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Rachael Garside Rachael Garside | 16:02 UK time, Friday, 18 November 2011

A couple of countryside stories have caught my eye this week.

The first was a report from conservationists calling for urgent action to restore vast areas of peatland - including the Welsh uplands, in order to control levels of CO2 emissions.

The International Union for the Conservation of Nature (IUCN) estimates that losing just 5% of the UK's peatlands and bogs would be equal to the UK's entire annual carbon emissions. Peatlands also lock in more carbon that the entire country's forests.

I remember last year visiting the Hafren Forest in Mid-Wales which is a stone's throw away from the source of the River Severn and one of the most remote parts of Wales.

The views were glorious and thanks to the peat, it was extremely boggy under foot. In an effort to protect the wetland areas and the host of wildlife and plants that live there - the Forestry Commission had built a series of around 30 'natural dams' made of straw and heather bales.

These dams allow a slow release of water from the forest, ensuring that a new peat layer can gradually build up.

It's hard to imagine that a few peatbogs high up in the Welsh hills can have a dramatic effect on our country's climate and how easy it is to overlook their significance.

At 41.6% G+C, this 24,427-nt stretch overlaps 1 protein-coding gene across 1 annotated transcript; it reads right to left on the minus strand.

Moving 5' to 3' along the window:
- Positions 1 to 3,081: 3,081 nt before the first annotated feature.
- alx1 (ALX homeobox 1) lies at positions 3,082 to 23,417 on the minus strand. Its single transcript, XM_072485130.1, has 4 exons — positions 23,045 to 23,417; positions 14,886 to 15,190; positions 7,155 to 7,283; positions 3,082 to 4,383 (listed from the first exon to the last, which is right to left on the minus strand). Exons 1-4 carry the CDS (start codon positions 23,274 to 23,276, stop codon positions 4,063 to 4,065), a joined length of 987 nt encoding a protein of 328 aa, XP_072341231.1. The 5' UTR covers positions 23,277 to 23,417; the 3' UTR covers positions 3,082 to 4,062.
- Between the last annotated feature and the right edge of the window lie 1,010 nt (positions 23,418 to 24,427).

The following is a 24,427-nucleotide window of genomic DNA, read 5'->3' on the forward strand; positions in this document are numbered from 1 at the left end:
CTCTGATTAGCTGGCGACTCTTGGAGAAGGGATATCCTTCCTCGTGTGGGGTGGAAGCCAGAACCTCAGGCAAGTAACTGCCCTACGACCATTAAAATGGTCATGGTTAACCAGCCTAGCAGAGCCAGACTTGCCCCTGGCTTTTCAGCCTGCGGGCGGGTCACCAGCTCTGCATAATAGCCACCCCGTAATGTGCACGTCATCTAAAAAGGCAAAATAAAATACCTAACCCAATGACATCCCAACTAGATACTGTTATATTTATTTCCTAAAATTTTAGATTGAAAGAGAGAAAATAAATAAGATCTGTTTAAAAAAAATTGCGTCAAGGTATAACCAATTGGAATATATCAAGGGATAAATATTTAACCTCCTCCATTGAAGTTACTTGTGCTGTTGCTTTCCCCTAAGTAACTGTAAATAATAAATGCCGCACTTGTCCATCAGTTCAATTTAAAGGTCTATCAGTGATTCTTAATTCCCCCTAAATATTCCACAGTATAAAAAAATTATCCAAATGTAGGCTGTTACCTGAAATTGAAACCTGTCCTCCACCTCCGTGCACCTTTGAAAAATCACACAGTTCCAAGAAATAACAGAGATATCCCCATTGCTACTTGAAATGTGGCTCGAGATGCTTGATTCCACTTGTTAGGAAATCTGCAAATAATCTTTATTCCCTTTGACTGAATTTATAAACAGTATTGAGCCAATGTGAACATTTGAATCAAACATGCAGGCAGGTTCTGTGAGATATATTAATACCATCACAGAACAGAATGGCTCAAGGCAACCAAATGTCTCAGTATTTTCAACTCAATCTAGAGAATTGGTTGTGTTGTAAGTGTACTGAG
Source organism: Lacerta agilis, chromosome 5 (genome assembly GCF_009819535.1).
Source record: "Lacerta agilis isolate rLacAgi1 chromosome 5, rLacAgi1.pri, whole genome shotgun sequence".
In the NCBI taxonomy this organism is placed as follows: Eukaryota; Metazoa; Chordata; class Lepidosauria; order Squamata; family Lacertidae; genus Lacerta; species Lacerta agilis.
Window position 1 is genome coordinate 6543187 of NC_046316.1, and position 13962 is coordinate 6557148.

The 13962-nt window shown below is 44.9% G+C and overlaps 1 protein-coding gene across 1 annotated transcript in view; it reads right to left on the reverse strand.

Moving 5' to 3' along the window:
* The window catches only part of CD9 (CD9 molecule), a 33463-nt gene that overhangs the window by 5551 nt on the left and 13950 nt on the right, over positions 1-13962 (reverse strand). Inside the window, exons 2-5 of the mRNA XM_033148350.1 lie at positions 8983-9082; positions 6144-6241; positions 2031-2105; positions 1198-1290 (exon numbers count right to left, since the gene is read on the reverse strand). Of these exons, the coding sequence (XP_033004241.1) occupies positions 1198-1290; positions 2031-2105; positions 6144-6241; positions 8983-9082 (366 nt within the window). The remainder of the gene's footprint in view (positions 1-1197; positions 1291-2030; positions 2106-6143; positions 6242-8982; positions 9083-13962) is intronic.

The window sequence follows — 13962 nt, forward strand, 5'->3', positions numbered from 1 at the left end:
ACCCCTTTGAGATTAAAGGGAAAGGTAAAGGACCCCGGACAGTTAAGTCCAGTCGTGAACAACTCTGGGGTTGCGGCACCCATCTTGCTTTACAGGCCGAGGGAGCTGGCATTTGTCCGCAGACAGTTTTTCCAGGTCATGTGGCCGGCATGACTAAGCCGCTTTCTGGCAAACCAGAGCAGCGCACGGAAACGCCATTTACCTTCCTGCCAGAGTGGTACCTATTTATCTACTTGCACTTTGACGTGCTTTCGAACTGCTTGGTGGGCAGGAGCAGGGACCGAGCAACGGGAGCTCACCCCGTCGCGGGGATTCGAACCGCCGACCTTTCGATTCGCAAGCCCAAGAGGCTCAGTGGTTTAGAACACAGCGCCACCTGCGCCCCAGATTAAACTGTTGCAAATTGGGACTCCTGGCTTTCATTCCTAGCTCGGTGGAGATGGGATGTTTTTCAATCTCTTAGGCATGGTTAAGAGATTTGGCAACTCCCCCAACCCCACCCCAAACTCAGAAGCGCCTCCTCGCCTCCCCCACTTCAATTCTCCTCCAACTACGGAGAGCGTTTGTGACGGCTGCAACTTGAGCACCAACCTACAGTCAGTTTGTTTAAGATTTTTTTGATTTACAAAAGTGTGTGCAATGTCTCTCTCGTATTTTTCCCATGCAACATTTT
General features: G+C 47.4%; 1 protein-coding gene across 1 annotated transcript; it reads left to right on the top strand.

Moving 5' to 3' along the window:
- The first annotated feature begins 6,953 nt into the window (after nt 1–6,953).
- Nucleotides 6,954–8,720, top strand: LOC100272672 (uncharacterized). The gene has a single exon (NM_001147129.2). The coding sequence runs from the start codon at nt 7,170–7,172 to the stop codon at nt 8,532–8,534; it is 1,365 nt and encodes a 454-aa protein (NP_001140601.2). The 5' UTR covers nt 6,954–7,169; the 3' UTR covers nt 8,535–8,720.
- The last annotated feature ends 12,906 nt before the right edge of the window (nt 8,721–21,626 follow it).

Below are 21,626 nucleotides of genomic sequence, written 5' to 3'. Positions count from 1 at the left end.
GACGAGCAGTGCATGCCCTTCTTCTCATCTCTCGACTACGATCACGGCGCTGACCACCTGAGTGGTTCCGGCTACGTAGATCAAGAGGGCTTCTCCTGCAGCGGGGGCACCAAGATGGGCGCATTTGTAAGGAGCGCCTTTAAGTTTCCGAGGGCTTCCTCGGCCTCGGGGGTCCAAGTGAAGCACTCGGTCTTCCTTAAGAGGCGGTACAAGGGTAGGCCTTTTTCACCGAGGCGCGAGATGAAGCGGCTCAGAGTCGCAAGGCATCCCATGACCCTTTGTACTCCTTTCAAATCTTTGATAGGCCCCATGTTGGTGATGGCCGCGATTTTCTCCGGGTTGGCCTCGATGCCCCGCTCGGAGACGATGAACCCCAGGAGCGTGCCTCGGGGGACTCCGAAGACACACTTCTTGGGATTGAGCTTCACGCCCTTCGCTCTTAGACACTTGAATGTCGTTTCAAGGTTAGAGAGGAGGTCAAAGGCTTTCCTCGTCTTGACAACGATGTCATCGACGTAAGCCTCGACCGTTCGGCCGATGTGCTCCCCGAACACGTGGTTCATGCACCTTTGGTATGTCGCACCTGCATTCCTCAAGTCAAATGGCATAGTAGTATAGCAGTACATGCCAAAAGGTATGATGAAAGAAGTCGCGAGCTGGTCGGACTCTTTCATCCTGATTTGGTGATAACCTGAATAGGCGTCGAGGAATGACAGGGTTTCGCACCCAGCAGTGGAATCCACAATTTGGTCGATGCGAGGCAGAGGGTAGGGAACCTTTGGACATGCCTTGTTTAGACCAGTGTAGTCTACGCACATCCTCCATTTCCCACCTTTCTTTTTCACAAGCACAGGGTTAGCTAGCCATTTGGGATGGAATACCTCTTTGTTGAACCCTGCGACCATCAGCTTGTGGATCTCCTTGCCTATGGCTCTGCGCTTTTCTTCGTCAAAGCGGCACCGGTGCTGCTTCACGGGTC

But the worrying thing is that according to the IUCN report, around 80% of the Uk's peatlands and bogs are being damaged by overgrazing, burning and extraction. And that because they also produce about 70% of the UK's drinking water, they're calling for tougher controls on the use of peatlands.

Another story this week came from the Health and Safety Commission's annual figures which alarmingly show that farming is still officially the country's most dangerous profession.

I wouldn't want to suggest for a minute that farmers don't take safety seriously, but the levels of accidents - too many of them fatal, has been consistently high. Is more training the answer?

When you think of the heavy machinery, the large animals and isolation element, isn't it obvious that the risk of accidents is high?

I know most farmers would argue that time is a factor and that they have no choice often but to work alone. Cost could be another issue But then again, it's an even higher price to pay if you injure yourself in the line of work.

Finally, on a lighter note, congratulations to Andrew Rees from Narberth who has been named Welsh Butcher of the Year.

I used to be a customer of his when I lived in the area and was always impressed by the choice of meat and fish on offer and the fact that it was all locally sourced!


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